Latinos nationwide have been impacted at higher levels of COVID-19 than any other ethnic population. Working on the front lines as “essential workers” has increased their exposure to the pandemic. 

Southern California’s Imperial County is considered the state’s COVID-19 hot spot, where the infection rate is as much as six times the state average — 2,835 cases per 100,000 people versus 491 cases per 100,000 statewide. 

The agricultural community is hardest hit. Their work cannot be accommodated to “stay at home,”  and the recommendations by public health officials to prevent the spread cannot be easily applied to the poor who together pick tight rows of produce in the fields, travel in groups, work in assembly lines in packing plants and oftentimes live in overcrowded housing. 

While classified as “essential workers,” they’ve also come to be known as “distressed workers” who cannot practice “social distancing.” 

The guidelines for preventing the spread of the virus provided by public health officials has not been in consideration for workers like them. Their work conditions, pressed against their poverty and need to work coupled with the lack of access to healthcare, make them extremely vulnerable. Some 35.8% of households in the county have workers who earn less than a living wage. 

“We’ve been obviously dealing with this since the beginning, trying to engage the agricultural communities, first by sending out letters, asking the growers, the contractors, and others to step up immediately,” said Armando Elenes, secretary-treasurer of the United Farm Workers.  

“Unfortunately, that call, those letters, went unheeded because most growers continue to work and conduct operations as ‘normal’ — and we’re now seeing the effects of that throughout the entire country, including California.”

“Whenever there is close contact, such as H2A [temporary] workers having to carpool together, having to live together, there’s a high propensity of infection,” Elenes said. “Facilities that have a lot of surface space, such as packing houses, production facilities, etc., that workers can touch more often, we’re seeing a lot more outbreaks there.” 

This scenario in Imperial County is occurring among farmworkers now up and down the state. While Gov. Newsom tightens up and rolls back reopening plans, and restricts indoor businesses to control the surge of COVID-19 cases, these orders aren’t applied to the essential workers toiling in California’s fields.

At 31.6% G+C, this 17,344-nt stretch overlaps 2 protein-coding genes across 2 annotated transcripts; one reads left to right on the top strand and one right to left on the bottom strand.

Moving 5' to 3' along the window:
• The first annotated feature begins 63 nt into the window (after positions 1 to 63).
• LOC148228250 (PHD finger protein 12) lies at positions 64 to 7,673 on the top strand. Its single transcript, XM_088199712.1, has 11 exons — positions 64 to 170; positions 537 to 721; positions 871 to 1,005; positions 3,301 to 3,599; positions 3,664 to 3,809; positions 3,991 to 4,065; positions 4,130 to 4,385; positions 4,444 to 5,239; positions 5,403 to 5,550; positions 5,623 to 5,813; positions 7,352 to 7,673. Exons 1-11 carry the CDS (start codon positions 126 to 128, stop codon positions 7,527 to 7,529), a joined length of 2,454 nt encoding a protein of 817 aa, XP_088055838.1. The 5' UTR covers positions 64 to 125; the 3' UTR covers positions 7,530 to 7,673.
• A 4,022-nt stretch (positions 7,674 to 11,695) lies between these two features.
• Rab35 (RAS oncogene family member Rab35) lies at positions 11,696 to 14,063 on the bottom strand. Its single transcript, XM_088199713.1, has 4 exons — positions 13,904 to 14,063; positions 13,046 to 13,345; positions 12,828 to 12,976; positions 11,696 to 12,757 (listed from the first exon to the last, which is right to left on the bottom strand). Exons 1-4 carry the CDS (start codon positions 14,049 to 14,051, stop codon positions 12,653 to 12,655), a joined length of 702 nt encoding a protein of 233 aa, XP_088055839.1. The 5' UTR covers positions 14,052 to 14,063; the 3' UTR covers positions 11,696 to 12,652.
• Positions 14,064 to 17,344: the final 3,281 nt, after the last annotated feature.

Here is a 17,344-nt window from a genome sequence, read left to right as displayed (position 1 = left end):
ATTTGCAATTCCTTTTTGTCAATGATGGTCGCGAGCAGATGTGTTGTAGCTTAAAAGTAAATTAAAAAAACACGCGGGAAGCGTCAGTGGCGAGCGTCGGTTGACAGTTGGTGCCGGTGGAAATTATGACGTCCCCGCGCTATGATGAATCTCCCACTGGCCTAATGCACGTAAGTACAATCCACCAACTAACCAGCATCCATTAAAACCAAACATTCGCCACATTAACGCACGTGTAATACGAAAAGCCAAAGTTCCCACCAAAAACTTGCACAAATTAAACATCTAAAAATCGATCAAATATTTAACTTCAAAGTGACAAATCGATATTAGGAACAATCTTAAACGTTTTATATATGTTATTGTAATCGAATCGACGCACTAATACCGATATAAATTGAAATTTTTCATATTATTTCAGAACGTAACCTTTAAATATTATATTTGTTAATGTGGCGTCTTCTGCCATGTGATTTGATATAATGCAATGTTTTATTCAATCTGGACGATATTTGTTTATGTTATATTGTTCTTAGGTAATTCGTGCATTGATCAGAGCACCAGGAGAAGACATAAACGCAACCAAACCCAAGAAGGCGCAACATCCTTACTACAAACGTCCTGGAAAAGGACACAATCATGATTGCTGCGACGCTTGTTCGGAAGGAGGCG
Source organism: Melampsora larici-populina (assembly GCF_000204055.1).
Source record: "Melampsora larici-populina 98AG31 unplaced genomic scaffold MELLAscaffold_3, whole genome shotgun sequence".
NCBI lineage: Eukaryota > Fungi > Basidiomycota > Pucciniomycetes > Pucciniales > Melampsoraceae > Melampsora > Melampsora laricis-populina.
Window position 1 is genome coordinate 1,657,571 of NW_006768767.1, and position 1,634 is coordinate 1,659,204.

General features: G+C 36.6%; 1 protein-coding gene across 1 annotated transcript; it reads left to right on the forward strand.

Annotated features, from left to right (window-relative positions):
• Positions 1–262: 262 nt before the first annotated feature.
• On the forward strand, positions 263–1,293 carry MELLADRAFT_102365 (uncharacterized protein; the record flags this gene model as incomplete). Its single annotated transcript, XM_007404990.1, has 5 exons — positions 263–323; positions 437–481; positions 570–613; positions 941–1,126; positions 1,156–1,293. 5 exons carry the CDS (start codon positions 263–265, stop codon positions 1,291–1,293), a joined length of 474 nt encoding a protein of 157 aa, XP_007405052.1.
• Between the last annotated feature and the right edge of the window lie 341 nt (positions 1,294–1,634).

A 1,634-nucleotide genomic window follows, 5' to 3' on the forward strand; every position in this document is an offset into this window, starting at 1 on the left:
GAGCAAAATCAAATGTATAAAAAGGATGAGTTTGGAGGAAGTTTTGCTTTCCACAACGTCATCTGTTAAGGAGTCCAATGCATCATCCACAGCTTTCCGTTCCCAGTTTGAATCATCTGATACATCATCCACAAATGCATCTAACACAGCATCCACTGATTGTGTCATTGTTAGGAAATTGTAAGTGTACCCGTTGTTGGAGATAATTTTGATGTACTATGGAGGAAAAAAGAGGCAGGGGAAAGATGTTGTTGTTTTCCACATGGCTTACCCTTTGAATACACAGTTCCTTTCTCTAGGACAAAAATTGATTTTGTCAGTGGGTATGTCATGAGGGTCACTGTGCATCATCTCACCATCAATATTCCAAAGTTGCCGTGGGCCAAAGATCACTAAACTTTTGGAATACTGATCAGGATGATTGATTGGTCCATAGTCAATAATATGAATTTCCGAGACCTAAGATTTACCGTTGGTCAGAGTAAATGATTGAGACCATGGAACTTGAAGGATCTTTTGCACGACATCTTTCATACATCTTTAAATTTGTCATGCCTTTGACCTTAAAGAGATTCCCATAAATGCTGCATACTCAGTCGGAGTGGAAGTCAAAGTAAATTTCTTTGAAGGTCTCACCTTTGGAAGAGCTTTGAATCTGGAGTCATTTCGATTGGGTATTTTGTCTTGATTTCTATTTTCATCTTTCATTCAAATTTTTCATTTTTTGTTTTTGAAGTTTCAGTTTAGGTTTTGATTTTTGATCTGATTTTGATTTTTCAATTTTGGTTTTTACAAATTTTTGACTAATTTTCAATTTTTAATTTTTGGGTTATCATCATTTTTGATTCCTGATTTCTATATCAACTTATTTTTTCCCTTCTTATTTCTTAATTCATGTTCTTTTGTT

Standard COVID-19 public health protocols are tailored to the middle class who can work with their employers to telecommute.  But it appears, that in itself cannot flatten the curve by itself. 

“All these years we kicked the can down the road — now we’ve run out of road,” said community activist Luis Olmedo, CEO of Comite Civico del Valle, Inc. He and others who work directly with the community point out that what happens in the fields and packing plants isn’t the same as what occurs elsewhere.

“As public officials and experts have grappled with closing businesses and regulating public gatherings, a dominant narrative has emerged; that COVID-19 has spread due to urban density, large public gatherings, and private behavior. These explanations are inconsistent with several patterns and surges,” said Dr. Edward Flores, Assistant Professor of Sociology, University of California, Merced

“Recent analysis of 1.5 million CDC records of COVID tests found that during the period of ‘Stay At Home’ orders, COVID rates fell for all groups except for Latinos, whose rates surged the whole time during ‘Stay At Home.’ The CDC Data also suggested that COVID-19 transmission in suburban and rural regions sometimes outstrips that in densely populated urban regions,” Flores said.